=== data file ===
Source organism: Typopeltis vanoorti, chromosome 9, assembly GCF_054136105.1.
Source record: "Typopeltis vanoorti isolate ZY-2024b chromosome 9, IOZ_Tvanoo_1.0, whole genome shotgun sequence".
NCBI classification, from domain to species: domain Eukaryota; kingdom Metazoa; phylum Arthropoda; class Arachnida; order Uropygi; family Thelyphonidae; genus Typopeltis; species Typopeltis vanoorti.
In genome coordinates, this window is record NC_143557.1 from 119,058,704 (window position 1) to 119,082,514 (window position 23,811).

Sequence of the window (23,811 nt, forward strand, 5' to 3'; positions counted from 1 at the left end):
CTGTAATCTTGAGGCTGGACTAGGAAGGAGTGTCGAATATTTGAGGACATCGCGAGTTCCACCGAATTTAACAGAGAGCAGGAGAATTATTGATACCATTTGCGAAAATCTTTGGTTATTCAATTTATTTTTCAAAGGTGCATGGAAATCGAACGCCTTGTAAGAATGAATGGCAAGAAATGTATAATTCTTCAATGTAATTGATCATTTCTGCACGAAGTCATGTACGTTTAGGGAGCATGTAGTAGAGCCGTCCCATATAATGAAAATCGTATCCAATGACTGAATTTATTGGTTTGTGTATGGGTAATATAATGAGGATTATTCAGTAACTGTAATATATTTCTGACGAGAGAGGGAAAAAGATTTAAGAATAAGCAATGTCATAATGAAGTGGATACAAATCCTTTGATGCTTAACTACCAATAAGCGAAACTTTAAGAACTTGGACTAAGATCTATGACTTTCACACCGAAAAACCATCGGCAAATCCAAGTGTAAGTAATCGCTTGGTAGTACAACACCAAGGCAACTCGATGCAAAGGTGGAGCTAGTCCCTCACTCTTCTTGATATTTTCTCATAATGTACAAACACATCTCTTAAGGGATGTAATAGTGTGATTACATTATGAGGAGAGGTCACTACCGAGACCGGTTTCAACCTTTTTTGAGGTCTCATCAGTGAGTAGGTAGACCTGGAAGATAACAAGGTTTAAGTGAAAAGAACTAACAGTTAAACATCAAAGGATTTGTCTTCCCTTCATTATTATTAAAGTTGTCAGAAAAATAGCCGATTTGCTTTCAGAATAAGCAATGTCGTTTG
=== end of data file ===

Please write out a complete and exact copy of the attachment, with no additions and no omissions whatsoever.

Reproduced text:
Source organism: Typopeltis vanoorti, chromosome 9, assembly GCF_054136105.1.
Source record: "Typopeltis vanoorti isolate ZY-2024b chromosome 9, IOZ_Tvanoo_1.0, whole genome shotgun sequence".
NCBI classification, from domain to species: domain Eukaryota; kingdom Metazoa; phylum Arthropoda; class Arachnida; order Uropygi; family Thelyphonidae; genus Typopeltis; species Typopeltis vanoorti.
In genome coordinates, this window is record NC_143557.1 from 119,058,704 (window position 1) to 119,082,514 (window position 23,811).

Sequence of the window (23,811 nt, forward strand, 5' to 3'; positions counted from 1 at the left end):
CTGTAATCTTGAGGCTGGACTAGGAAGGAGTGTCGAATATTTGAGGACATCGCGAGTTCCACCGAATTTAACAGAGAGCAGGAGAATTATTGATACCATTTGCGAAAATCTTTGGTTATTCAATTTATTTTTCAAAGGTGCATGGAAATCGAACGCCTTGTAAGAATGAATGGCAAGAAATGTATAATTCTTCAATGTAATTGATCATTTCTGCACGAAGTCATGTACGTTTAGGGAGCATGTAGTAGAGCCGTCCCATATAATGAAAATCGTATCCAATGACTGAATTTATTGGTTTGTGTATGGGTAATATAATGAGGATTATTCAGTAACTGTAATATATTTCTGACGAGAGAGGGAAAAAGATTTAAGAATAAGCAATGTCATAATGAAGTGGATACAAATCCTTTGATGCTTAACTACCAATAAGCGAAACTTTAAGAACTTGGACTAAGATCTATGACTTTCACACCGAAAAACCATCGGCAAATCCAAGTGTAAGTAATCGCTTGGTAGTACAACACCAAGGCAACTCGATGCAAAGGTGGAGCTAGTCCCTCACTCTTCTTGATATTTTCTCATAATGTACAAACACATCTCTTAAGGGATGTAATAGTGTGATTACATTATGAGGAGAGGTCACTACCGAGACCGGTTTCAACCTTTTTTGAGGTCTCATCAGTGAGTAGGTAGACCTGGAAGATAACAAGGTTTAAGTGAAAAGAACTAACAGTTAAACATCAAAGGATTTGTCTTCCCTTCATTATTATTAAAGTTGTCAGAAAAATAGCCGATTTGCTTTCAGAATAAGCAATGTCGTTTG